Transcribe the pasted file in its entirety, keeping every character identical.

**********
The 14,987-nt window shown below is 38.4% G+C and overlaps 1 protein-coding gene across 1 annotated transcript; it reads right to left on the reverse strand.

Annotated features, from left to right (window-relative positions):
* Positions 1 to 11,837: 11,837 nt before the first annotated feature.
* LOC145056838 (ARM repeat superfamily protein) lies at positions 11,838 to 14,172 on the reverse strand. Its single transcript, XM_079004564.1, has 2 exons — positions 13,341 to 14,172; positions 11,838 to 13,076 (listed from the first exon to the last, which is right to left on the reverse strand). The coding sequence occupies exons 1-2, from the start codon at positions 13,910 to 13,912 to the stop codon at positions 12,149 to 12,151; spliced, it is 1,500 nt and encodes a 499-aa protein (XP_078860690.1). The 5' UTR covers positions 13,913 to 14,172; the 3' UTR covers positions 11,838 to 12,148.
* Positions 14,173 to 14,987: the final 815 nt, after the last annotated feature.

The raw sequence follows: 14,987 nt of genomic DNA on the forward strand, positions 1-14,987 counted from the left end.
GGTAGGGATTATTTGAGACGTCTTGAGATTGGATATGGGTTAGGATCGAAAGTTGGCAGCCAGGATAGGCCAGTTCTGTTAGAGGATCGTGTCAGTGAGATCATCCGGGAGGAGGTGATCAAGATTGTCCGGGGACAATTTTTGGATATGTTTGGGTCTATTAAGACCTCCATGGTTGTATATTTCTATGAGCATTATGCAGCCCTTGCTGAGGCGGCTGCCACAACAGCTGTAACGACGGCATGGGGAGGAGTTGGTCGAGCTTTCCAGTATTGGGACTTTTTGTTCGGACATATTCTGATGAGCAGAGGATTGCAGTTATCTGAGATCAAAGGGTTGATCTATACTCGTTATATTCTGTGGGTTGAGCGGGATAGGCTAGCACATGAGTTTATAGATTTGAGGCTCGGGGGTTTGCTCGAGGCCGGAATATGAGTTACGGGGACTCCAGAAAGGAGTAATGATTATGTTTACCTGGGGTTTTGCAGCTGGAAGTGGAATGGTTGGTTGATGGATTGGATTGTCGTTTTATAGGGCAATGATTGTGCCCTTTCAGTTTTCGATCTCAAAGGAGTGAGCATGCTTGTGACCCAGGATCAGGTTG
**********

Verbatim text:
The 14,987-nt window shown below is 38.4% G+C and overlaps 1 protein-coding gene across 1 annotated transcript; it reads right to left on the reverse strand.

Annotated features, from left to right (window-relative positions):
* Positions 1 to 11,837: 11,837 nt before the first annotated feature.
* LOC145056838 (ARM repeat superfamily protein) lies at positions 11,838 to 14,172 on the reverse strand. Its single transcript, XM_079004564.1, has 2 exons — positions 13,341 to 14,172; positions 11,838 to 13,076 (listed from the first exon to the last, which is right to left on the reverse strand). The coding sequence occupies exons 1-2, from the start codon at positions 13,910 to 13,912 to the stop codon at positions 12,149 to 12,151; spliced, it is 1,500 nt and encodes a 499-aa protein (XP_078860690.1). The 5' UTR covers positions 13,913 to 14,172; the 3' UTR covers positions 11,838 to 12,148.
* Positions 14,173 to 14,987: the final 815 nt, after the last annotated feature.

The raw sequence follows: 14,987 nt of genomic DNA on the forward strand, positions 1-14,987 counted from the left end.
GGTAGGGATTATTTGAGACGTCTTGAGATTGGATATGGGTTAGGATCGAAAGTTGGCAGCCAGGATAGGCCAGTTCTGTTAGAGGATCGTGTCAGTGAGATCATCCGGGAGGAGGTGATCAAGATTGTCCGGGGACAATTTTTGGATATGTTTGGGTCTATTAAGACCTCCATGGTTGTATATTTCTATGAGCATTATGCAGCCCTTGCTGAGGCGGCTGCCACAACAGCTGTAACGACGGCATGGGGAGGAGTTGGTCGAGCTTTCCAGTATTGGGACTTTTTGTTCGGACATATTCTGATGAGCAGAGGATTGCAGTTATCTGAGATCAAAGGGTTGATCTATACTCGTTATATTCTGTGGGTTGAGCGGGATAGGCTAGCACATGAGTTTATAGATTTGAGGCTCGGGGGTTTGCTCGAGGCCGGAATATGAGTTACGGGGACTCCAGAAAGGAGTAATGATTATGTTTACCTGGGGTTTTGCAGCTGGAAGTGGAATGGTTGGTTGATGGATTGGATTGTCGTTTTATAGGGCAATGATTGTGCCCTTTCAGTTTTCGATCTCAAAGGAGTGAGCATGCTTGTGACCCAGGATCAGGTTG